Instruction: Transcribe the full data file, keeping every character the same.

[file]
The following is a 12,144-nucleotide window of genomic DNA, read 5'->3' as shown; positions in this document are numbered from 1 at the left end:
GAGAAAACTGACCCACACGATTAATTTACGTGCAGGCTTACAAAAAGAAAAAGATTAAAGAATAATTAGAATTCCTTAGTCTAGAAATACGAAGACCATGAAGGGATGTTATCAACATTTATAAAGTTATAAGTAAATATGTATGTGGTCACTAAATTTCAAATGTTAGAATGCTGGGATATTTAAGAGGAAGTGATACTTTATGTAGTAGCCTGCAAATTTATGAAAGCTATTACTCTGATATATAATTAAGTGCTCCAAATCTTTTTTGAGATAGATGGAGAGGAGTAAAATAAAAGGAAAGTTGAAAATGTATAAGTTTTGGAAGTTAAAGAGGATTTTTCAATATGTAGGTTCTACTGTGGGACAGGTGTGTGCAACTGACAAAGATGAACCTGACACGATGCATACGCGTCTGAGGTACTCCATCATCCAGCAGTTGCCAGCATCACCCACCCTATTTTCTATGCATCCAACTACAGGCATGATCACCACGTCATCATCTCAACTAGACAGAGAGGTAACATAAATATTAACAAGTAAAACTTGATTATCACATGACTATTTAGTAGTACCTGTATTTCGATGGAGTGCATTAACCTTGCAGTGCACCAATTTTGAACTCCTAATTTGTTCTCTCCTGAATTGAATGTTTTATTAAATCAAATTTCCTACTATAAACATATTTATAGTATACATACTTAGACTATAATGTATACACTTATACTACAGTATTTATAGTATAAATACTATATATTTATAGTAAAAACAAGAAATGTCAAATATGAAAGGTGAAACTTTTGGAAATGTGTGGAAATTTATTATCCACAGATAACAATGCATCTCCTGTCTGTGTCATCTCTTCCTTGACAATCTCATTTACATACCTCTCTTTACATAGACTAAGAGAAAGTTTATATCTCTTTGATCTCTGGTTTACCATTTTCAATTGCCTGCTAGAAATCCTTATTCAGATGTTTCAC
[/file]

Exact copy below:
The following is a 12,144-nucleotide window of genomic DNA, read 5'->3' as shown; positions in this document are numbered from 1 at the left end:
GAGAAAACTGACCCACACGATTAATTTACGTGCAGGCTTACAAAAAGAAAAAGATTAAAGAATAATTAGAATTCCTTAGTCTAGAAATACGAAGACCATGAAGGGATGTTATCAACATTTATAAAGTTATAAGTAAATATGTATGTGGTCACTAAATTTCAAATGTTAGAATGCTGGGATATTTAAGAGGAAGTGATACTTTATGTAGTAGCCTGCAAATTTATGAAAGCTATTACTCTGATATATAATTAAGTGCTCCAAATCTTTTTTGAGATAGATGGAGAGGAGTAAAATAAAAGGAAAGTTGAAAATGTATAAGTTTTGGAAGTTAAAGAGGATTTTTCAATATGTAGGTTCTACTGTGGGACAGGTGTGTGCAACTGACAAAGATGAACCTGACACGATGCATACGCGTCTGAGGTACTCCATCATCCAGCAGTTGCCAGCATCACCCACCCTATTTTCTATGCATCCAACTACAGGCATGATCACCACGTCATCATCTCAACTAGACAGAGAGGTAACATAAATATTAACAAGTAAAACTTGATTATCACATGACTATTTAGTAGTACCTGTATTTCGATGGAGTGCATTAACCTTGCAGTGCACCAATTTTGAACTCCTAATTTGTTCTCTCCTGAATTGAATGTTTTATTAAATCAAATTTCCTACTATAAACATATTTATAGTATACATACTTAGACTATAATGTATACACTTATACTACAGTATTTATAGTATAAATACTATATATTTATAGTAAAAACAAGAAATGTCAAATATGAAAGGTGAAACTTTTGGAAATGTGTGGAAATTTATTATCCACAGATAACAATGCATCTCCTGTCTGTGTCATCTCTTCCTTGACAATCTCATTTACATACCTCTCTTTACATAGACTAAGAGAAAGTTTATATCTCTTTGATCTCTGGTTTACCATTTTCAATTGCCTGCTAGAAATCCTTATTCAGATGTTTCAC